The resultant potential shedding of staff is not only detrimental to the quality of the degrees offered to students, it also means that the remaining staff have to spend more time teaching to compensate, and research and funding deteriorates further.
This is a vicious circle in which everyone loses out, students, lecturers, and researchers alike. Something has to be done to improve the system of fund allocation or many departments in some of the longest-established universities face closure, at a serious loss of research potential and graduate degree quality.
Victoria Hawker University of Wales, Aberystwyth
Burghes plan: perpetuating inequality?
I read David Burghes' article ("Streaming into the future", Education+, 8 May) with interest. We share the same objectives, namely, appropriate courses for students, levelling up, parity of esteem for vocational and academic courses.
However, it is difficult to see how the approach advocated by Professor Burghes would deliver these objectives. The view that schools should stream young people into academic, technical and vocational routes from the age of 14 and instruct them solely down those lines seems certain to deliver just the opposite.
The vocational/academic divide must be broken down, not strengthened. At Edexcel, we believe that students should be able, if they desire, to undertake a breadth of studies, encompassing vocational, academic, key skills and personal and social development, not pigeon-holed from an early age. It is this approach that produces rounded individuals better able to operate and compete in the world of work and also delivers a high-quality education system for all.
Sir Michael Lickiss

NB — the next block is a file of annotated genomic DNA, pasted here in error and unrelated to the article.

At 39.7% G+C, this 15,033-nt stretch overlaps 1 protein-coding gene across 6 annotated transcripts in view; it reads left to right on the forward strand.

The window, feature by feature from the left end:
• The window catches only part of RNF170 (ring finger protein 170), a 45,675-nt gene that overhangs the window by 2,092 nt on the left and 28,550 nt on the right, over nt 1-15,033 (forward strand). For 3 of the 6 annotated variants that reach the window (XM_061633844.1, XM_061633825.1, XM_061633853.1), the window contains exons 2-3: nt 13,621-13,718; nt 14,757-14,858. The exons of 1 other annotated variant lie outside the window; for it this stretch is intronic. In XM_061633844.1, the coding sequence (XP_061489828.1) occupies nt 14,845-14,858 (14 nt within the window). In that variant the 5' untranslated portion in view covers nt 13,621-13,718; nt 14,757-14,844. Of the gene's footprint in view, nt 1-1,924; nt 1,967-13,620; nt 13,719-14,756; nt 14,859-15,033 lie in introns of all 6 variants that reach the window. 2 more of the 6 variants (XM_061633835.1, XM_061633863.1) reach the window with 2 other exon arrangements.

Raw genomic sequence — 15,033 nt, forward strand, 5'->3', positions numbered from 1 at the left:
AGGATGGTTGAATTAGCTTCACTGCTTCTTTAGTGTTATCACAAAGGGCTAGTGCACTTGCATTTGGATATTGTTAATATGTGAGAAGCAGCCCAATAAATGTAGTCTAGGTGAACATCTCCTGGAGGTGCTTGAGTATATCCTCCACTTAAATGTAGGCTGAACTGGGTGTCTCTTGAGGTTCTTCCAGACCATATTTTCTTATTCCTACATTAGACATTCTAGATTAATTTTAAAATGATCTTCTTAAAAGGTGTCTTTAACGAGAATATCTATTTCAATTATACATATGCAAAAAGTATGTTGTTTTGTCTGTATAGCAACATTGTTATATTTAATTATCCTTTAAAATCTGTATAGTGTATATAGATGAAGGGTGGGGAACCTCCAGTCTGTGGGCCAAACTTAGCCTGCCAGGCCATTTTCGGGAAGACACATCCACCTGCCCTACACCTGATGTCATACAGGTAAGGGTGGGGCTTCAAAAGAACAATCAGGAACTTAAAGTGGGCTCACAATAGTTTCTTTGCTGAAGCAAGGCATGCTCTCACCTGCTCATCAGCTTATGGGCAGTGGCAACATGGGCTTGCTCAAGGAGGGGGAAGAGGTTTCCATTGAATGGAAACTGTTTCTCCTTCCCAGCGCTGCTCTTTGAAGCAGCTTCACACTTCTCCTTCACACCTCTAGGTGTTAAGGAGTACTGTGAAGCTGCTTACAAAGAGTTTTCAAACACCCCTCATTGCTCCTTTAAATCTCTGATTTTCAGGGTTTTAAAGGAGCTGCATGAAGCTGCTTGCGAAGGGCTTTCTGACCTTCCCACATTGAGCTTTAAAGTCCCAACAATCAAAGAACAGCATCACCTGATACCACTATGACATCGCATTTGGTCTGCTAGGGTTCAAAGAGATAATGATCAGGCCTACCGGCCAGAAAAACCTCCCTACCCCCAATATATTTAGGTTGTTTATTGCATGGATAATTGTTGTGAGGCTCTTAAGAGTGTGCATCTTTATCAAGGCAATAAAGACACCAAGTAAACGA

Chairman of Edexcel Foundation, London
I was amazed to read Professor Burghes' proposal that strict catchment areas is the solution to our dismal education system. Few parents would be prepared to sacrifice their children to the hope that their participation in a failing school might provide higher standards for the next generation. Families will desperately seek an alternative, probably in the private sector, and our endemic divisions of inequality will be perpetuated.
The Third Sector Schools Alliance (3SSA) believes that exciting alternatives already exist to provide building blocks for a new approach. Alliance schools are small and community-integrated. Primarily they are founded, financed and maintained by parents. A major barrier to a burgeoning third sector of community schools is the lack of state funding. Many of our schools are "reluctantly private" and would welcome being able to opt in.
Breaking down large, failing schools into small, autonomous schools of varying character and purpose would be visionary enough to capture the imagination of weary parents.
Co-ordinator, Third Sector Schools Alliance, Windsor, Berkshire
School nurses know all about asthma The article by John Lockley ("Empowering asthmatics", Education+, 8 May) is an excellent basis for the discussion of the management of asthma in school. However, the very brief reference to "practice nurses trained in asthma care, who can take seminars on Baker Days" shows a disquieting lack of knowledge of the current role of the school health nurse.
Maintained schools should have a named school nurse. Many independent schools have full-time school nurses on site. The majority of school nurses will have specific training and long experience in the management of asthma. In the school in which I work we have an asthma policy, run asthma clinics, organise parent information sessions and staff training. The pupils who use inhalers take part in regular review sessions and have access to books and videos explaining asthma. The aim is to enable the child to live a normal life and take control of his/her asthma.
The school nursing service is under threat from spending cuts, so may I remind all teachers to use it; if you don't, you may well lose it.
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